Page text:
Is your #FOMO – the “fear of missing out” – destroying your productivity?
With most of us spending more time than ever before checking emails and social media platforms throughout the day and into the night, our minds are easily distracted, and our productivity is falling.
We are social animals
I spend a significant amount of time on twitter (@jsgbaker), on instagram (@therealjessbaker), and on LinkedIn. Mostly for ‘work’ purposes you understand.
But the fear of missing out on taking part in hot topics, starting conversations, and responding to journo requests etc, has lead to me increasingly huddled over my phone, much like the average teernager. It’s not a good look at 42.
So, I recently changed my email habits. I have set up three email accounts, each one of different ares of my life: my business, social life, and online shopping and holidays separate.
Easier to ‘switch off’
It’s easier for me to ‘switch off’ from business emails at the weekend. I no longer get bothered by the spam that gets through saying “I found it hard to find your website, so let me sell you SEO” (well it was easy enough for you to find, and I hate spam, so no thanks).
I no longer accidentally get side-tracked by the latest All Saints sale when I’m supposed to be designing a leadership development programme for a client.
The 4-hour Work Week
The move to three email accounts was inspired by The 4-hour Work Week, by Timothy Ferriss. Now let’s be honest. It’s an aspirational book title used to get people, like me, to buy the book. It works. But it is full of useful ideas too.
I was several months in, but the #FOMO hadn’t disappeared. I still had the urge to regularly check my iPhone, keep the mail app on my laptop open, and I was still constantly checking various email accounts for anything new (perhaps I just love to be distracted). I had to try something else.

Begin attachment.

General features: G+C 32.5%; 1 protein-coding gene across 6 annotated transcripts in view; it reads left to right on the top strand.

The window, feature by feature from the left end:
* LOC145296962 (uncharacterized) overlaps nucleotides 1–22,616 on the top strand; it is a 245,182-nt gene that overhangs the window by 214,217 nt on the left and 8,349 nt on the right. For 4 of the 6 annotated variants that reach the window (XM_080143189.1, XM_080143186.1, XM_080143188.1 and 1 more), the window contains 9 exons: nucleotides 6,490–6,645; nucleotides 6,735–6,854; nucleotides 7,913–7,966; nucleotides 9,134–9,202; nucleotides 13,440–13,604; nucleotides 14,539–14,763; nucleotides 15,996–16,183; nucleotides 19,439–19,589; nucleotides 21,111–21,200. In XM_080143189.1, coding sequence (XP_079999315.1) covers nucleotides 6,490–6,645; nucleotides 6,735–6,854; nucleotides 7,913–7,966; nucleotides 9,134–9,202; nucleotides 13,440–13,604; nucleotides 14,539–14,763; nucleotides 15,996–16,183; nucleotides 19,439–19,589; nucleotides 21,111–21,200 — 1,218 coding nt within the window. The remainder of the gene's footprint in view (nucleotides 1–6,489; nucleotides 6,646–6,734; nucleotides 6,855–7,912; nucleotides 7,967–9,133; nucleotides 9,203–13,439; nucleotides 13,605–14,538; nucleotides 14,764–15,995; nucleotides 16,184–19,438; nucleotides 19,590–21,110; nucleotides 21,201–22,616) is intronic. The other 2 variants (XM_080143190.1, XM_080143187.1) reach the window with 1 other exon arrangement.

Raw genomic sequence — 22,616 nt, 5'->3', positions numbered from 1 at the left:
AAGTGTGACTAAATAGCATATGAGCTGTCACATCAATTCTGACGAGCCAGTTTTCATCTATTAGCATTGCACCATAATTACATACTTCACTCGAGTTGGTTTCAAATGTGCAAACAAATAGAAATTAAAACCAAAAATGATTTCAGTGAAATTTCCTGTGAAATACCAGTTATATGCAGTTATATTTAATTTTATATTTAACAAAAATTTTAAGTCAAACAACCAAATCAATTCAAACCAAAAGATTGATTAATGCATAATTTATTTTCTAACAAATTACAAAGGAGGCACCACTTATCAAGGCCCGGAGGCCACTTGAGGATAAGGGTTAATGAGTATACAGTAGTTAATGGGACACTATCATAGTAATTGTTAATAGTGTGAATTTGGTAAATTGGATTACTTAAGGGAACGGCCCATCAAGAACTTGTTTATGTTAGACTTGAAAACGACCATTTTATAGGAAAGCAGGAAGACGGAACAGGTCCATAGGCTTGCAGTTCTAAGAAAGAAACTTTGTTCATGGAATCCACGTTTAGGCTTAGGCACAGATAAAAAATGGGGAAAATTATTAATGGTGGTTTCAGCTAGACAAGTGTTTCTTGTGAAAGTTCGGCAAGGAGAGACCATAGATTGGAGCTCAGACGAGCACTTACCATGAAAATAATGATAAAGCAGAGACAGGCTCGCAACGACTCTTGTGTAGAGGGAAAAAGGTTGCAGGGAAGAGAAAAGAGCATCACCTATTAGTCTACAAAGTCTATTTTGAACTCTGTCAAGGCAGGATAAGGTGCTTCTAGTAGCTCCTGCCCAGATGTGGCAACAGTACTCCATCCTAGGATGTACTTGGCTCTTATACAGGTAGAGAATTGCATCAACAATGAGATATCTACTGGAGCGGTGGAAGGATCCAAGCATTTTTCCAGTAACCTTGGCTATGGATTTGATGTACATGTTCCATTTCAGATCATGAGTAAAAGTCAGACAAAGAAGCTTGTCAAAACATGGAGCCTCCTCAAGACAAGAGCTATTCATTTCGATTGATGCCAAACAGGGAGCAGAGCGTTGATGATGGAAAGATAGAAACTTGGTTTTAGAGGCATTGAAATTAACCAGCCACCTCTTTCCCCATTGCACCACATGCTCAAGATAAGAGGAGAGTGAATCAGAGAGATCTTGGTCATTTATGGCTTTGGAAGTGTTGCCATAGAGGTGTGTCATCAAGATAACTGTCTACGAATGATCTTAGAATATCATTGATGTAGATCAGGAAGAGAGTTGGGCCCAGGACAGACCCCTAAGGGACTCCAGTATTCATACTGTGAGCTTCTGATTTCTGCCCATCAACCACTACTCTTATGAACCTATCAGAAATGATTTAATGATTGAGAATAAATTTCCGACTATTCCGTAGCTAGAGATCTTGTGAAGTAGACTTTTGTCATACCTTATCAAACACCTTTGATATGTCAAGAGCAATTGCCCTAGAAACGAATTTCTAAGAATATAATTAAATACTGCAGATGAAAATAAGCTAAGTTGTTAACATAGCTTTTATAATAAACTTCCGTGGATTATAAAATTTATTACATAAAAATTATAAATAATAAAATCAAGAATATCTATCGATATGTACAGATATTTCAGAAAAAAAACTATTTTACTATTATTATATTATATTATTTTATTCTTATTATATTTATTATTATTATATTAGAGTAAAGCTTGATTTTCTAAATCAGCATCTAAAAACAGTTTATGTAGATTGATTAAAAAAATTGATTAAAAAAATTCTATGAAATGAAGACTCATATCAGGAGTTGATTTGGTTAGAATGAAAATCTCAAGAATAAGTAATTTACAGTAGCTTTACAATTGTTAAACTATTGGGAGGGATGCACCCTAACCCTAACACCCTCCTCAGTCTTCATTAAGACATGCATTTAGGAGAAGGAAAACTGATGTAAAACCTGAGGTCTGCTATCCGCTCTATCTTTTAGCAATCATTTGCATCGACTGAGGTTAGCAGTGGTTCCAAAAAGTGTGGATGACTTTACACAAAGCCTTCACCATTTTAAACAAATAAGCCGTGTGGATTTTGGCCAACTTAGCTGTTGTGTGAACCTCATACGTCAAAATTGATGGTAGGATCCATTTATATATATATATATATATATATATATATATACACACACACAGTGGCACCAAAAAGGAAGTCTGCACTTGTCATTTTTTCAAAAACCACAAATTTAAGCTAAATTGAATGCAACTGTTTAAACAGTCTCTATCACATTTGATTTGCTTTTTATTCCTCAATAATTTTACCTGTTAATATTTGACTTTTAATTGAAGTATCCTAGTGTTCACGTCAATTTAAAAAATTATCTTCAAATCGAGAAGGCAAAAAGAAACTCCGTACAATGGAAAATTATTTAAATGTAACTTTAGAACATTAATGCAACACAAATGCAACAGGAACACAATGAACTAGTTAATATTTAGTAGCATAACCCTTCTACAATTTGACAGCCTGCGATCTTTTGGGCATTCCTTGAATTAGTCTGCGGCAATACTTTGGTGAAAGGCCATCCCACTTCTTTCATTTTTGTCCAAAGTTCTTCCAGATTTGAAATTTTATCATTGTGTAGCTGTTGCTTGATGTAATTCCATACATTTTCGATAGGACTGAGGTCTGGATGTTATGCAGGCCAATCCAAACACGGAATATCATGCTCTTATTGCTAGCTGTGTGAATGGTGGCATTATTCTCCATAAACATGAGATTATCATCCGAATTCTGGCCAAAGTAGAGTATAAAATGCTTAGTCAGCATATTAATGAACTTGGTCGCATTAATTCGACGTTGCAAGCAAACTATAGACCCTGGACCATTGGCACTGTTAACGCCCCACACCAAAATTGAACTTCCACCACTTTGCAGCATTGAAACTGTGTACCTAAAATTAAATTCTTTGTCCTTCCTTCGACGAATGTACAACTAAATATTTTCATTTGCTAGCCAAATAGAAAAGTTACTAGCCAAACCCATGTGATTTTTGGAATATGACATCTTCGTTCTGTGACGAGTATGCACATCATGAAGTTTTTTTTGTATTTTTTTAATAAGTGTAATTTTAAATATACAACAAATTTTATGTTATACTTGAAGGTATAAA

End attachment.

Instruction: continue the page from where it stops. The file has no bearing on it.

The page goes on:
Back in control
I set up an automatic email response to all business emails coming in that explains that I check email twice a day (I chose 12 noon and 4pm) in a move to be more efficient.
I keep it polite and informal and give recipients an option to telephone me if their query is urgent. I hoped that any reasonable human being would at the very least understand what I was trying to achieve and guess what…?
To my surprise I had a lot of positive comments from friends and colleagues, some of who were inspired to try it themselves. I no longer check emails outside these hours, (unless there is something that I know is urgent) and I am so much more productive.
It was a challenge in the beginning (I’m 8 weeks in) as I knew the moment I emailed someone outside these times the auto-response would expire, become invalid, and I’d be left having to think of another self-management tactic.
Over to you…
Prioritise your time
If you want to figure out ways to improve your email habits and checking social media behaviour, try asking yourself these quesitons:
Q. What proportion of your day is spent checking email, Facebook, Instagram, Twitter, the latest blog feed, shopping alerts etc ?
Q. What could you be doing instead of checking all of this?
Q. How much more efficient you could be (and potentially less stressed) if you pro-actively managed your inbox and social media checking?
Once you get better at managing your inbox, you’re ready to move to the next stage: based on Eisenhower’s Principle…
Prioritise your inbox
Set up 4 folders on your inbox and allocate emails that come in like this:
1. Important & Urgent – your action is required, block time in your diary to take action
2. Important but Not Urgent – block time in your diary to take action
3. Not important but Urgent – you can politely push back, reschedule or delegate
4. Not Important & Not Urgent – say no, delete immediately or unsubscribe
Tweet me and let me know how you get on.